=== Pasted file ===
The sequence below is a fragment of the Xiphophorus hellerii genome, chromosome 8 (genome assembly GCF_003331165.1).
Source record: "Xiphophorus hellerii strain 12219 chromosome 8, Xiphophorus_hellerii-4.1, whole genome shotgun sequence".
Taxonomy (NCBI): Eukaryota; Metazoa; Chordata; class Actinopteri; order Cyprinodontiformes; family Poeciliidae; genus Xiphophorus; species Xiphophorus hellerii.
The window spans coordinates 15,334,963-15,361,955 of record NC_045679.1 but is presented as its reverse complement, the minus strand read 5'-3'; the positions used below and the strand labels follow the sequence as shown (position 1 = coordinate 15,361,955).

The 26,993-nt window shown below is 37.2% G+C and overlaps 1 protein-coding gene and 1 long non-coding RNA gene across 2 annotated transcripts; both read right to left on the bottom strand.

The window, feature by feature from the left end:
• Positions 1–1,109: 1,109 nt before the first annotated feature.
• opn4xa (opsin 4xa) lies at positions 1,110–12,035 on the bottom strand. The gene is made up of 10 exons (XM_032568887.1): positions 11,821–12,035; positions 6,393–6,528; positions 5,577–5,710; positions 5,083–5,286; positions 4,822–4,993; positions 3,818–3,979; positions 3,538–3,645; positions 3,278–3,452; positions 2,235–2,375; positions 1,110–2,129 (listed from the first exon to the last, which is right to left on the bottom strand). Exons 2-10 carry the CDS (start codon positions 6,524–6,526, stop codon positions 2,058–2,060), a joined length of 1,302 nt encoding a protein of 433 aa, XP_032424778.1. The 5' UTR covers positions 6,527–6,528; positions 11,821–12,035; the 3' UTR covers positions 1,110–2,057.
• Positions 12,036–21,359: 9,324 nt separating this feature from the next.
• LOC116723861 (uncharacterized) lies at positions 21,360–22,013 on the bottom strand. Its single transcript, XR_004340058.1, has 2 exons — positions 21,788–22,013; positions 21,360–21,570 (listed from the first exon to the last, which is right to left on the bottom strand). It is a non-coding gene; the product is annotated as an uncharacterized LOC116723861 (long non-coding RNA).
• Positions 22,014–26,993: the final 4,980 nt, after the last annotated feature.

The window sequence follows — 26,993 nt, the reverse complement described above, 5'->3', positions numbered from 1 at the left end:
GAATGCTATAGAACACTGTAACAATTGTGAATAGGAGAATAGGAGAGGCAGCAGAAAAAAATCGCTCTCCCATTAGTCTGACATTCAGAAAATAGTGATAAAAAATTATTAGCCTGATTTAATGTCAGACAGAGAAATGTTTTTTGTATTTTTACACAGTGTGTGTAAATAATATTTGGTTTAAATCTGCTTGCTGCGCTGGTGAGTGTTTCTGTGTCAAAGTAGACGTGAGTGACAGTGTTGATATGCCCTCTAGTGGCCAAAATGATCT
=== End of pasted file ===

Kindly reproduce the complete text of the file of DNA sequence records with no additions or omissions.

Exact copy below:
The sequence below is a fragment of the Xiphophorus hellerii genome, chromosome 8 (genome assembly GCF_003331165.1).
Source record: "Xiphophorus hellerii strain 12219 chromosome 8, Xiphophorus_hellerii-4.1, whole genome shotgun sequence".
Taxonomy (NCBI): Eukaryota; Metazoa; Chordata; class Actinopteri; order Cyprinodontiformes; family Poeciliidae; genus Xiphophorus; species Xiphophorus hellerii.
The window spans coordinates 15,334,963-15,361,955 of record NC_045679.1 but is presented as its reverse complement, the minus strand read 5'-3'; the positions used below and the strand labels follow the sequence as shown (position 1 = coordinate 15,361,955).

The 26,993-nt window shown below is 37.2% G+C and overlaps 1 protein-coding gene and 1 long non-coding RNA gene across 2 annotated transcripts; both read right to left on the bottom strand.

The window, feature by feature from the left end:
• Positions 1–1,109: 1,109 nt before the first annotated feature.
• opn4xa (opsin 4xa) lies at positions 1,110–12,035 on the bottom strand. The gene is made up of 10 exons (XM_032568887.1): positions 11,821–12,035; positions 6,393–6,528; positions 5,577–5,710; positions 5,083–5,286; positions 4,822–4,993; positions 3,818–3,979; positions 3,538–3,645; positions 3,278–3,452; positions 2,235–2,375; positions 1,110–2,129 (listed from the first exon to the last, which is right to left on the bottom strand). Exons 2-10 carry the CDS (start codon positions 6,524–6,526, stop codon positions 2,058–2,060), a joined length of 1,302 nt encoding a protein of 433 aa, XP_032424778.1. The 5' UTR covers positions 6,527–6,528; positions 11,821–12,035; the 3' UTR covers positions 1,110–2,057.
• Positions 12,036–21,359: 9,324 nt separating this feature from the next.
• LOC116723861 (uncharacterized) lies at positions 21,360–22,013 on the bottom strand. Its single transcript, XR_004340058.1, has 2 exons — positions 21,788–22,013; positions 21,360–21,570 (listed from the first exon to the last, which is right to left on the bottom strand). It is a non-coding gene; the product is annotated as an uncharacterized LOC116723861 (long non-coding RNA).
• Positions 22,014–26,993: the final 4,980 nt, after the last annotated feature.

The window sequence follows — 26,993 nt, the reverse complement described above, 5'->3', positions numbered from 1 at the left end:
GAATGCTATAGAACACTGTAACAATTGTGAATAGGAGAATAGGAGAGGCAGCAGAAAAAAATCGCTCTCCCATTAGTCTGACATTCAGAAAATAGTGATAAAAAATTATTAGCCTGATTTAATGTCAGACAGAGAAATGTTTTTTGTATTTTTACACAGTGTGTGTAAATAATATTTGGTTTAAATCTGCTTGCTGCGCTGGTGAGTGTTTCTGTGTCAAAGTAGACGTGAGTGACAGTGTTGATATGCCCTCTAGTGGCCAAAATGATCT